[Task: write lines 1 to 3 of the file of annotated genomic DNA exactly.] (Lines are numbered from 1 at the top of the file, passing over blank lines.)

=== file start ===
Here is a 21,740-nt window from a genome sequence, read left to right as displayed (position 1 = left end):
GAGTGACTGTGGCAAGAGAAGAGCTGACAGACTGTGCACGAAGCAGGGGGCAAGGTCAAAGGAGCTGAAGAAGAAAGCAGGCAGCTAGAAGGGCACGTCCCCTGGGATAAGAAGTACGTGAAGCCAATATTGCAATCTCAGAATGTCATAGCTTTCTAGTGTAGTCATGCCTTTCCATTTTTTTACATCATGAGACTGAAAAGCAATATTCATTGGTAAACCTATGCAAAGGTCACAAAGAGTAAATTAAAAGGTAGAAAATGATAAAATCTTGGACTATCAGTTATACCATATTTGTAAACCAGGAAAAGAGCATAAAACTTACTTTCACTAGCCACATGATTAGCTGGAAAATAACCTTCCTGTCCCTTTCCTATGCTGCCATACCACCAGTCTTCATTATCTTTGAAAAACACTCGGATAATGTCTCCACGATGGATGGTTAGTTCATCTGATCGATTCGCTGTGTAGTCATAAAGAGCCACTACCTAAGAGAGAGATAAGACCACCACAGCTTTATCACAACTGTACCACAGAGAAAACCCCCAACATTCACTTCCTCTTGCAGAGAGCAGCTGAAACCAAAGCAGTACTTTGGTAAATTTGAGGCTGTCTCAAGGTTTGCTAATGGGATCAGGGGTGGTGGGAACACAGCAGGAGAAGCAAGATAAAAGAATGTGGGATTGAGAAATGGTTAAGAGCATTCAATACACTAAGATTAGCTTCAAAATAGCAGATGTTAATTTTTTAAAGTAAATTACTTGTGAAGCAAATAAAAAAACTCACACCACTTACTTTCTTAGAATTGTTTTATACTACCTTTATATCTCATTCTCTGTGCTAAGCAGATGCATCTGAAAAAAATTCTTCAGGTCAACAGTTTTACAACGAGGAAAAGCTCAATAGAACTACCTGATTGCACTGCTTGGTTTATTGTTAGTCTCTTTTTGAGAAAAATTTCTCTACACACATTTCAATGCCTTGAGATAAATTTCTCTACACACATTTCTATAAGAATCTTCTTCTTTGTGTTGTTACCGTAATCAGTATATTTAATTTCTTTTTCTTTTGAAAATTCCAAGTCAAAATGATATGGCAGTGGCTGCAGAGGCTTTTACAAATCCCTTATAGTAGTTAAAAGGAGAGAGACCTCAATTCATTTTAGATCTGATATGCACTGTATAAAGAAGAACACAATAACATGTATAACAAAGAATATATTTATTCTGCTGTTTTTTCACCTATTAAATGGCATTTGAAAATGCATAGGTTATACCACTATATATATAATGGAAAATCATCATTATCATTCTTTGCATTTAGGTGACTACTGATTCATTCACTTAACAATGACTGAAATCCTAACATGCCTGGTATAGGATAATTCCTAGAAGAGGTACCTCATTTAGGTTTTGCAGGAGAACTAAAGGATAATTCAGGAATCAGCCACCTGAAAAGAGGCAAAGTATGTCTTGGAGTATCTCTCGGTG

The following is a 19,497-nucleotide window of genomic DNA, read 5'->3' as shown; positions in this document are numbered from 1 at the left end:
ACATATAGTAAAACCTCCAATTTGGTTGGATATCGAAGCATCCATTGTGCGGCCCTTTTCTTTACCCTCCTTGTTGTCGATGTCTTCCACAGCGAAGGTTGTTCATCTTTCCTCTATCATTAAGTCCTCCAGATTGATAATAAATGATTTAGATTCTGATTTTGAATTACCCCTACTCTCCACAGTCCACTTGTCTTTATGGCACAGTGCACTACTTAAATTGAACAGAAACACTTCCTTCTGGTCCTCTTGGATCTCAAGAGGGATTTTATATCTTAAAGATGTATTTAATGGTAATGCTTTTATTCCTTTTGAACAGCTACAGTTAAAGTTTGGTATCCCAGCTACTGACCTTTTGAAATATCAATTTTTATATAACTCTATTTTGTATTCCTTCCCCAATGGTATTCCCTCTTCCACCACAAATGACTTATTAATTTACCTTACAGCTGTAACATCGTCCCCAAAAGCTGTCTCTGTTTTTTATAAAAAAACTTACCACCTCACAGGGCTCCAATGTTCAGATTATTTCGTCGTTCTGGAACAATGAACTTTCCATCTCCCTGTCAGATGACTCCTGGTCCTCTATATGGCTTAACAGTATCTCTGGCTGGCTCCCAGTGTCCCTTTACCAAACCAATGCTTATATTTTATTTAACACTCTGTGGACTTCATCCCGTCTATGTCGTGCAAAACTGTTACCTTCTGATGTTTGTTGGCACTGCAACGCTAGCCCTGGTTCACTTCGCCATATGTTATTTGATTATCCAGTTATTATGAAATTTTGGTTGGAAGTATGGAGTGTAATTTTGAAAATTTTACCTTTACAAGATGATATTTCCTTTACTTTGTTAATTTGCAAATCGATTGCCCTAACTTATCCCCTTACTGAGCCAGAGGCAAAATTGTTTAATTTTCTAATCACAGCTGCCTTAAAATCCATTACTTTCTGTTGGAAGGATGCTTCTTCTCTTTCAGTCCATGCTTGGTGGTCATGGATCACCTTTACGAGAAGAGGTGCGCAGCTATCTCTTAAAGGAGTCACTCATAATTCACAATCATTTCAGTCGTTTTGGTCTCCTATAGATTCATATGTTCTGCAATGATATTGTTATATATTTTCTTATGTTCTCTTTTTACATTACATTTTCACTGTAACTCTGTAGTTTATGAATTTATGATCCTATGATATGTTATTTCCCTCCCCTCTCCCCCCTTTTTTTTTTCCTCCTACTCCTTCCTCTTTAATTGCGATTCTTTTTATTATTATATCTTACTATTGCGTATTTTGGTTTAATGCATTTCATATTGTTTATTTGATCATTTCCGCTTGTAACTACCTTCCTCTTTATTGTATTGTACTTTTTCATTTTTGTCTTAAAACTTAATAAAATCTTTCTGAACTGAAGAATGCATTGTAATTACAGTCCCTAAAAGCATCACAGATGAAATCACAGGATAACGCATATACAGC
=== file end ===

Here is a 21,740-nt window from a genome sequence, read left to right as displayed (position 1 = left end):
GAGTGACTGTGGCAAGAGAAGAGCTGACAGACTGTGCACGAAGCAGGGGGCAAGGTCAAAGGAGCTGAAGAAGAAAGCAGGCAGCTAGAAGGGCACGTCCCCTGGGATAAGAAGTACGTGAAGCCAATATTGCAATCTCAGAATGTCATAGCTTTCTAGTGTAGTCATGCCTTTCCATTTTTTTACATCATGAGACTGAAAAGCAATATTCATTGGTAAACCTATGCAAAGGTCACAAAGAGTAAATTAAAAGGTAGAAAATGATAAAATCTTGGACTATCAGTTATACCATATTTGTAAACCAGGAAAAGAGCATAAAACTTACTTTCACTAGCCACATGATTAGCTGGAAAATAACCTTCCTGTCCCTTTCCTATGCTGCCATACCACCAGTCTTCATTATCTTTGAAAAACACTCGGATAATGTCTCCACGATGGATGGTTAGTTCATCTGATCGATTCGCTGTGTAGTCATAAAGAGCCACTACCTAAGAGAGAGATAAGACCACCACAGCTTTATCACAACTGTACCACAGAGAAAACCCCCAACATTCACTTCCTCTTGCAGAGAGCAGCTGAAACCAAAGCAGTACTTTGGTAAATTTGAGGCTGTCTCAAGGTTTGCTAATGGGATCAGGGGTGGTGGGAACACAGCAGGAGAAGCAAGATAAAAGAATGTGGGATTGAGAAATGGTTAAGAGCATTCAATACACTAAGATTAGCTTCAAAATAGCAGATGTTAATTTTTTAAAGTAAATTACTTGTGAAGCAAATAAAAAAACTCACACCACTTACTTTCTTAGAATTGTTTTATACTACCTTTATATCTCATTCTCTGTGCTAAGCAGATGCATCTGAAAAAAATTCTTCAGGTCAACAGTTTTACAACGAGGAAAAGCTCAATAGAACTACCTGATTGCACTGCTTGGTTTATTGTTAGTCTCTTTTTGAGAAAAATTTCTCTACACACATTTCAATGCCTTGAGATAAATTTCTCTACACACATTTCTATAAGAATCTTCTTCTTTGTGTTGTTACCGTAATCAGTATATTTAATTTCTTTTTCTTTTGAAAATTCCAAGTCAAAATGATATGGCAGTGGCTGCAGAGGCTTTTACAAATCCCTTATAGTAGTTAAAAGGAGAGAGACCTCAATTCATTTTAGATCTGATATGCACTGTATAAAGAAGAACACAATAACATGTATAACAAAGAATATATTTATTCTGCTGTTTTTTCACCTATTAAATGGCATTTGAAAATGCATAGGTTATACCACTATATATATAATGGAAAATCATCATTATCATTCTTTGCATTTAGGTGACTACTGATTCATTCACTTAACAATGACTGAAATCCTAACATGCCTGGTATAGGATAATTCCTAGAAGAGGTACCTCATTTAGGTTTTGCAGGAGAACTAAAGGATAATTCAGGAATCAGCCACCTGAAAAGAGGCAAAGTATGTCTTGGAGTATCTCTCGGTG

The following is a 19,497-nucleotide window of genomic DNA, read 5'->3' as shown; positions in this document are numbered from 1 at the left end: